I've heard this claim a lot lately, and it seems to me bizarre, particularly when it focuses on an example like the Good Samaritan. A friend actually told me recently that the Good Samaritan didn't rely on the government to take care of the man, appealing to that as if it were an argument against governments being involved in addressing matters of need or equity or safety. That seems to me to be making a virtue out of an unfortunate reality. We could easily say that, if additional troops or police were sent to patrol the road from Jerusalem to Jericho, to eliminate bandits and protect travelers, that would interfere with individual charity. But that doesn't seem to me to be a valid argument why, when we have the opportunity, we should not put systemic structures in place as a community that address underlying social problems. It is, as one blogger recently put it, the difference between charity and justice – between putting a band-aid on wounds vs. trying to prevent injuries.
Helping a victim is good. But isn't trying to avoid people becoming victims better still?
The truth is that Jesus didn't explicitly say anything about what his followers should vote for or try to accomplish by means of government. They lived in a dictatorship, and so unless they were to take up arms and violently take over (something that Jesus seems to have opposed and which has not consistently proven an effective means of social change in the past), then their options are to expect God to do something, or to live in such a way as to present a challenge to society. Jesus' followers in fact did both, although not always to equal extents. But it does not merely seem perverse to suggest that, because Jesus didn't say how Christians should use their influence in a democracy, therefore they shouldn't use it. It also seems hypocritical, when those who take such a stance when it comes to addressing poverty, employment, and access to health care, nevertheless are happy to use their vote to influence society in other ways and in other areas.
There have been several posts on other blogs that relate to this topic. One is James Martin's three variations on Jesus' parables, reflecting what they might have sounded like if some of his followers' stances today had been Jesus' own (HT Morgan Guyton). Here's one of them. Click through to read the others:
The Rich and Therefore Blessed Young Man
1. As Jesus was setting out on a journey, a man ran up to him and knelt before him, and asked, “Good Teacher, what shall I do to inherit eternal life?” 2. And Jesus said to him, “What have you done so far?” 3. And he said to Him, “Well I was born into a wealthy family, got into a good school in Galilee because my parents donated a few thousand talents, and have a high-paying job in the Roman treasury managing risk.” 4. Looking at him, Jesus felt a love for him, for the rich young man was blessed, and said to him, “One thing you lack: A bigger house in a gated community in Tiberias. Buy that and you'll be all set. And make sure you get a stone countertop for the kitchen. Those are really nice.” The disciples were amazed. 5. Peter asked him, “Lord, shouldn't he sell all his possessions and give it to the poor?” Jesus grew angry. “Get behind me, Satan! He has earned it!” Peter protested, “Lord,” he said, “Did this man not have an unjust advantage? What about those who are not born into wealthy families, or who do not have the benefit of a good education, or live in the poorer areas of Galilee, like Nazareth, your own home town?” 6. “Well,” said Jesus, “first of all, that's why I left Nazareth. There were too many poor people always asking for charity. They were as numerous as the stars in the sky, and they annoyed me. Second, once people start spending again, like this rich young man, the Galilean economy will inevitably grow, and eventually it will all trickle down to the poor. Blessed are those who are patient! But giving the money away, especially if he can't write it off, is a big fat waste.” The disciples' amazement knew no bounds. “But Lord, what about the Scriptures that tell us to care for the widow, for orphans, for the poor, for the sick, for the refugee? What about all the many passages about justice?” 7. “Those are metaphors,” said Jesus. “Don't take everything so literally.”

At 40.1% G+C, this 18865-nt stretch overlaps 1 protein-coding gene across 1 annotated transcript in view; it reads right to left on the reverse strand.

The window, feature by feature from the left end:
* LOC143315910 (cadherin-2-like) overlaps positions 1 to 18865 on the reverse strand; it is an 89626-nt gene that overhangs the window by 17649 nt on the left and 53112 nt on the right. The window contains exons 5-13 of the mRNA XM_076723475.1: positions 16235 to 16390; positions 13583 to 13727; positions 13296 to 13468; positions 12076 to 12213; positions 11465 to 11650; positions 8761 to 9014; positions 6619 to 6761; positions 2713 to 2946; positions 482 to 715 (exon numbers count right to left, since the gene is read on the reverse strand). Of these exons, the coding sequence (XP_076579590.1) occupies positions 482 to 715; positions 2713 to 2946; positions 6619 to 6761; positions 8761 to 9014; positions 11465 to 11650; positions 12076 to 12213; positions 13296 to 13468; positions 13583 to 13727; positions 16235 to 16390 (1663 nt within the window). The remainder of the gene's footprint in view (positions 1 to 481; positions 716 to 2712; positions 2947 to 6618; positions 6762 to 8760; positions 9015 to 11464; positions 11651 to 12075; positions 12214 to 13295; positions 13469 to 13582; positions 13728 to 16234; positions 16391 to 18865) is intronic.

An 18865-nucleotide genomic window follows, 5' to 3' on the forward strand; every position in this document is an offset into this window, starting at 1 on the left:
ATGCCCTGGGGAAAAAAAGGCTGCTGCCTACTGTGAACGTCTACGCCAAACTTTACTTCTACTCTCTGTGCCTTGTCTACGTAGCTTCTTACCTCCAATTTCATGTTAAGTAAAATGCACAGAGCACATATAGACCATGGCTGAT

Also important on this topic is Fred Clark's post on what happens to widely-touted statistics about charitable giving when you remove giving to churches from the equation (also discussed by Hemant Mehta). See too Tim Suttle's piece on charitable giving among the poor, the rich, and the candidates.